LatinNow books!

Over the Christmas period we are celebrating the publication of two books in the LatinNow trilogy. The project has produced or supported the production of several books, including our Manual of Roman everyday writing (vol. 1 and vol. 2), but the three volumes which are being published in the Oxford Studies in Ancient Documents series by Oxford University Press represent, with our Open Access web GIS, the core research output of our project. They are the result of a huge effort of the LatinNow team but also the expertise of a wide network of colleagues across Europe and beyond.

The two appearing in December are the result of workshops held in Autumn 2018 and Spring 2019. Virtually none of the chapters look much like the papers delivered, since we used those thought-provoking workshops as the beginning of a long process of collaboration, which entailed debates, revisions, translations, and reworking. This required patience, especially through the pandemic, and we’re so grateful for the dedication of the contributors. We are delighted that all the books are Open Access, funded by the European Research Council.

The first to appear will be Social Factors in the Latinization of the Roman West. To our knowledge it is the first English-language edited volume devoted to Latinization, which, oddly enough, is a relatively overlooked topic. Historians have noted it has been ‘taken for granted’ and viewed as an unremarkable by-product of ‘Romanization’, despite its central importance for understanding the Roman provincial world, its life, and languages. This volume aims to fill the gap in our scholarship. We took a multi-disciplinary and thematic approach to the vast subject, tackling administration, army, economy, law, mobility, religion (local and imperial religions and Christianity), social status, and urbanism. The contributors situate the phenomena of Latinization, literacy, and bi- and multilingualism within local and broader social developments and draw together materials and arguments that have not before been coordinated in a single volume.

The result, we hope, is a comprehensive guide to the topic, which offers a mix of some more familiar syntheses and more experimental work. The sociolinguistic, historical, and archaeological contributions reinforce, expand, and sometimes challenge our vision of Latinization and lay the foundations for future explorations. We don’t agree with all of the arguments in the volume, notably that on the lack of influence of the auxiliaries of the Roman army in Latinization, but we present our different perspective in the introduction (and in much more detail in the final book of the trilogy). We hope that the volume will act as both a state-of-the-art of the subject and the starting point for further debate and research.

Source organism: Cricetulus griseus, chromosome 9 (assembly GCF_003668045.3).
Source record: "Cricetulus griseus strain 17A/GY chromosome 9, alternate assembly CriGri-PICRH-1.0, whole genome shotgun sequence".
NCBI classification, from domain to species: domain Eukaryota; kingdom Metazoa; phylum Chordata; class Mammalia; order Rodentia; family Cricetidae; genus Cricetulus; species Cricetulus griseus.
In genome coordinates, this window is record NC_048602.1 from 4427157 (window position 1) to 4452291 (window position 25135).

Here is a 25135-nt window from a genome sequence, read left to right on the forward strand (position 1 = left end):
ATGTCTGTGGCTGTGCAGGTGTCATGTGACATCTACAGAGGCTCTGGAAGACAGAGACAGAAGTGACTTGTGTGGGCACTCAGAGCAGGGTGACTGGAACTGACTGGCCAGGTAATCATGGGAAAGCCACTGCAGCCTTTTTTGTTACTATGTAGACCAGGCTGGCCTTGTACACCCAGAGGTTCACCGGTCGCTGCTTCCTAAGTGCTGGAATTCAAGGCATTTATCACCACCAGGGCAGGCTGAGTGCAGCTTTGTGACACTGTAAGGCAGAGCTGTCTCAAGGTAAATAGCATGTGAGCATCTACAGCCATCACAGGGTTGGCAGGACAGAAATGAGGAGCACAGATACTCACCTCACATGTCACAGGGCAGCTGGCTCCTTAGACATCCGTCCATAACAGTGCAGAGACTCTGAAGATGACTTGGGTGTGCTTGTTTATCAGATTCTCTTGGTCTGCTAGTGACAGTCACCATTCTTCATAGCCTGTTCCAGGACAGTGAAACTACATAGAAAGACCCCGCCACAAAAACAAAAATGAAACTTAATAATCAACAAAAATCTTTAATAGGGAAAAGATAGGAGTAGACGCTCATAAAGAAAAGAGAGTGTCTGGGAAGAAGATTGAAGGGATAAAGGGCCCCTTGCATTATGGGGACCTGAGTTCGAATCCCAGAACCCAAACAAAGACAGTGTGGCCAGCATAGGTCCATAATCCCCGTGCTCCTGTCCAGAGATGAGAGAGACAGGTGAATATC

The next book to appear will be Languages and Communities in the Late-Roman and Post-Imperial Western Provinces. Our scoping of the international academic activity on later Roman and post-imperial sociolinguistic histories and our subsequent workshop demonstrated that the subject is still comparatively understudied and that there was even further potential for progress on sociolinguistics and interdisciplinary collaboration than we had assumed. A deeper understanding is crucial to any reconstruction of the broader story of linguistic continuity and change in Europe and the Mediterranean, as well as to the history of the communities who wrote, read, and spoke Latin and other languages, and it clearly had significance for the LatinNow project in terms of understanding the embeddedness, or not, of Latin socially and regionally. The volume offers a study of the main developments, key features and debates of the later-Roman and post-imperial linguistic environment, focusing on the Iberian Peninsula, North Africa, Gaul, the Germanies, Britain and Ireland. The chapters collected in this volume help us to consider (socio)linguistic variegation, bi-/multi-lingualism, and attitudes towards languages, and to confront the complex role of language in the communities, identities, and cultures of the later- and post-imperial Roman western world.

Perhaps even more than the Social Factors volume, we see this volume as a starting point for further research. The introduction sets out some of the key areas on which we think there is scope for further developments and why we think the sociolinguistic and interdisciplinary analyses of the medieval period have not advanced quite as far as for ancient world studies. I couldn’t have brought this volume together without the erudition and support of my colleague at Nottingham, George Woudhuysen.